TODAY: Russia prepares for huge military exercises, Ukraine scared, Germany suspicious; Nabiullina says Otkritie an isolated case, Sberbank head agrees; Siluanov in favour of OPEC cut extension; nonprofit Sova Center being sued; Moscow says Nemtsov plaque illegal; Nashi founder to run for president; activist Polyudova went on hunger strike over prison conditions.
Russia is preparing for a week of huge military exercises in Belarus next week, including aircraft and warships. Germany is anticipating that the number of troops involved could be 100,000, but Moscow had said that only 13,000 servicemen would participate. Ukrainian President Petro Poroshenko is concerned that Russia will use the drill as a cover for an invasion into Ukrainian territory. Central Bank governor Elvira Nabiullina says the Otrkitie bailout has raised concerns about the general stability of Russia’s banking sector, but that the bailout is an isolated case, and not indicative of a wider problem. Sberbank head German Gref backed up her statements. Finance Minister Anton Siluanov spoke to Bloomberg about the current forecasted stability of the ruble and a budget based on an oil price of $40; he is in favour of extending the current OPEC cuts to raise prices.
The Moscow-based nonprofit Sova Center, which records hate crimes and extremist movements, is being sued by the Moscow Prosecutor’s Office in connection with the law on “undesirable organisations” due to its funding sources. Moscow authorities say that a plaque placed on the former residence of murdered opposition politician Boris Nemtsov to honour him is illegal, and that it cannot be placed until 10 years have passed since his death. Journalist Yulia Latynina says the arson attack on her car may have been part of a failed assassination attempt. Boris Yakemenko, the founder of pro-Kremlin, Orthodox youth group Nashi, says he will run next year in the presidential elections; he has not discussed these plans with the Kremlin previously. The mother of Darya Polyudova, jailed for Internet posts that were critical of Russia’s actions in Ukraine, went on hunger strike last month to protest prison conditions.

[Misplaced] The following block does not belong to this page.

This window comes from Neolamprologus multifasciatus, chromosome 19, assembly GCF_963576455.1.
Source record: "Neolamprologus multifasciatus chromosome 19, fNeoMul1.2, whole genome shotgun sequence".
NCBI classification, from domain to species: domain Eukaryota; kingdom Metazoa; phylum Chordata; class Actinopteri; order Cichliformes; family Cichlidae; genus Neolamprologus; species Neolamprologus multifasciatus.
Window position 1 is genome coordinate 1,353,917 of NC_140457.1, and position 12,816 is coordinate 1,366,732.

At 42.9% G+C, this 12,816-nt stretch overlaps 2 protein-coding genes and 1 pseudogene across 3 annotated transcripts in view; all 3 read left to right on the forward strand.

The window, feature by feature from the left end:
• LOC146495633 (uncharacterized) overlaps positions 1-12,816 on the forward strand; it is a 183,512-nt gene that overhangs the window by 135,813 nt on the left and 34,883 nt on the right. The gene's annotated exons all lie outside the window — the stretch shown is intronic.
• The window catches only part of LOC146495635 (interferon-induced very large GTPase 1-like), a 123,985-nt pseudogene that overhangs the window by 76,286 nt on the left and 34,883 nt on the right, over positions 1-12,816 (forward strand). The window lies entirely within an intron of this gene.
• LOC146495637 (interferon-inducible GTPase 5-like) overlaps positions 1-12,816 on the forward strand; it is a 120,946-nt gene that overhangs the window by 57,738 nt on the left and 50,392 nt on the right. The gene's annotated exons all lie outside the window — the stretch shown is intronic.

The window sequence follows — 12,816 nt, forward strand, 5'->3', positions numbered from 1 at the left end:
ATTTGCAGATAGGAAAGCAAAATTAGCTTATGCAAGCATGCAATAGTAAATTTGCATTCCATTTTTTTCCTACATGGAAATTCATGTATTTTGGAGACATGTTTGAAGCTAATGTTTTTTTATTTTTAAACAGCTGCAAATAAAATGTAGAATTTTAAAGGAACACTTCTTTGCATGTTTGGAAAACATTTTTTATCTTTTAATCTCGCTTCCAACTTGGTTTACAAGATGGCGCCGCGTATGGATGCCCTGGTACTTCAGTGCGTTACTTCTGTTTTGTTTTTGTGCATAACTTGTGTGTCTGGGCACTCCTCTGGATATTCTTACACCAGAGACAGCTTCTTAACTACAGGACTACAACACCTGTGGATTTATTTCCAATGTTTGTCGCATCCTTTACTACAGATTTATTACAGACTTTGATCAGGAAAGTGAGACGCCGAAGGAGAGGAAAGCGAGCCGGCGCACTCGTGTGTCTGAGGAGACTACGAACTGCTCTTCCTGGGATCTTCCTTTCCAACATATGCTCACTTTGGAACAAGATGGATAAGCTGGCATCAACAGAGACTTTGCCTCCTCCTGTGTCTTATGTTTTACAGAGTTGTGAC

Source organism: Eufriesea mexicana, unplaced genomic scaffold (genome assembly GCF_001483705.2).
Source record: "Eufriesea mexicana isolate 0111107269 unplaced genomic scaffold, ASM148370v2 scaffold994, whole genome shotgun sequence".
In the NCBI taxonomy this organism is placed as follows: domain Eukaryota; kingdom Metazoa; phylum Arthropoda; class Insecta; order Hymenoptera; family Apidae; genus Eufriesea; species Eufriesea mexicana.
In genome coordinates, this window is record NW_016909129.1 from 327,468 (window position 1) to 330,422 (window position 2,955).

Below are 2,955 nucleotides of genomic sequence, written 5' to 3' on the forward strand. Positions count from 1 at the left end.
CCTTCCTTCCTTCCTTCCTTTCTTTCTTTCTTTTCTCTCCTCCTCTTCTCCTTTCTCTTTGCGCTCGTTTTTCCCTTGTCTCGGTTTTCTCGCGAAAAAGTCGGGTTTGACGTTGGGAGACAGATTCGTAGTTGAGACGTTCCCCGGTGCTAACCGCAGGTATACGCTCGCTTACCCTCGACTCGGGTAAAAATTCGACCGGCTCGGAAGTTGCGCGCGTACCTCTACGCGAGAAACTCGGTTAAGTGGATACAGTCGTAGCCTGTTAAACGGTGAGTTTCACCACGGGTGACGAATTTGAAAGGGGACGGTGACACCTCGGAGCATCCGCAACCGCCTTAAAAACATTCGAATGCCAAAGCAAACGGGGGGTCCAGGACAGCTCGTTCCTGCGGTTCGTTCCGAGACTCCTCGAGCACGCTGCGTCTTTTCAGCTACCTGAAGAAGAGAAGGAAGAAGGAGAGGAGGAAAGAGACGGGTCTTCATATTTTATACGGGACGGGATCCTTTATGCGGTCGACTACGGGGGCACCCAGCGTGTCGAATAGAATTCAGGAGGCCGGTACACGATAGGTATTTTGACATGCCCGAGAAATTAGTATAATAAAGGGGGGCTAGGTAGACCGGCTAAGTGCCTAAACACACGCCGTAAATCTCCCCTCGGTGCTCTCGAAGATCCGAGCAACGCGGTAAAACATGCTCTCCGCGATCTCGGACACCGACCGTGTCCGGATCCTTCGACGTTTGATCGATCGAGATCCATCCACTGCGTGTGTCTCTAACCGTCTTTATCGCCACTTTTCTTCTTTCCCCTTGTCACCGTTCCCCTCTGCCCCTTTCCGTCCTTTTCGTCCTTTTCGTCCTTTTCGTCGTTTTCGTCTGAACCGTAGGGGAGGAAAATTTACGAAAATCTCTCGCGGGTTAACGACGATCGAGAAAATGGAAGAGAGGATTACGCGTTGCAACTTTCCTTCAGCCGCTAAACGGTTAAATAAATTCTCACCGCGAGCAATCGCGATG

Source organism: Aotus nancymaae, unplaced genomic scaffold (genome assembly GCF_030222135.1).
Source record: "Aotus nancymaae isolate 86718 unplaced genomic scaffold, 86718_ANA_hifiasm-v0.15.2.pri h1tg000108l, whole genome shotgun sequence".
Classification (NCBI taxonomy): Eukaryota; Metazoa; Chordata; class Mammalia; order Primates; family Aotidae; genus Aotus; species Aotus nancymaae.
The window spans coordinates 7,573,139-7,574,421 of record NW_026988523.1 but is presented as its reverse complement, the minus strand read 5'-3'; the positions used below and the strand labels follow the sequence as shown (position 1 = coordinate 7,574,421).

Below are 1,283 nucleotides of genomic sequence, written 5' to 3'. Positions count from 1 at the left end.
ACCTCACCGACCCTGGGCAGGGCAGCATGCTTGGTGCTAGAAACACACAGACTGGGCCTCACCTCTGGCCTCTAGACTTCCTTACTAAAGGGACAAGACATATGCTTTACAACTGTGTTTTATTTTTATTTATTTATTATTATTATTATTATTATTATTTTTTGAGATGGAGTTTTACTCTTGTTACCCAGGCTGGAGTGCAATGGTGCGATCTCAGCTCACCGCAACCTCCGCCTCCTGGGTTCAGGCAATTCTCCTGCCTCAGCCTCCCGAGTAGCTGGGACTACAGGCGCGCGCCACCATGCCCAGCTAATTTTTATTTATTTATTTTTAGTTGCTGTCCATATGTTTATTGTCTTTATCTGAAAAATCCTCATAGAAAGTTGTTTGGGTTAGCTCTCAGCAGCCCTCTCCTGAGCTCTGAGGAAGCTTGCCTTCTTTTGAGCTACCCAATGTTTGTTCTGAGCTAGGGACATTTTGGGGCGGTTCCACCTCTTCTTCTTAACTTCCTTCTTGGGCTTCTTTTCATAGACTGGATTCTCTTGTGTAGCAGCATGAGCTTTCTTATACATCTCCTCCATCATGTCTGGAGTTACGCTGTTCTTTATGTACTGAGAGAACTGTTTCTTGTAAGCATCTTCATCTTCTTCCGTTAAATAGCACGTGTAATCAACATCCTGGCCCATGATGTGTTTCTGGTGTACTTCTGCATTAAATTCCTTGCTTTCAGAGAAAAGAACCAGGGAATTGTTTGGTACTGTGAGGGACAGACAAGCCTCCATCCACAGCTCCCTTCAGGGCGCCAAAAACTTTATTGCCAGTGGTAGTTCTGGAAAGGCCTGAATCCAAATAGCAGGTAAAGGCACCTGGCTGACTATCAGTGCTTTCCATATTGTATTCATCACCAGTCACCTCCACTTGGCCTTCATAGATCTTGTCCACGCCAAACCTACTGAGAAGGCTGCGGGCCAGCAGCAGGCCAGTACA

In light of Facebook’s reveal about the fake accounts that bought $100,000 worth of advertising during last year’s US presidential elections, RFE/RL reports on the Internet Research Agency in St Petersburg, aka the Kremlin’s “troll farm”. Putin has suggested that a bridge connecting Russia and Japan be built to improve relations.
PHOTO: Russia President Vladimir Putin watches the competition of the 1st Jigoro Kano International Judo Tournament on the margins of the Eastern Economic Forum in Vladivostok, Russia September 7, 2017. REUTERS/Sergei Karpukhin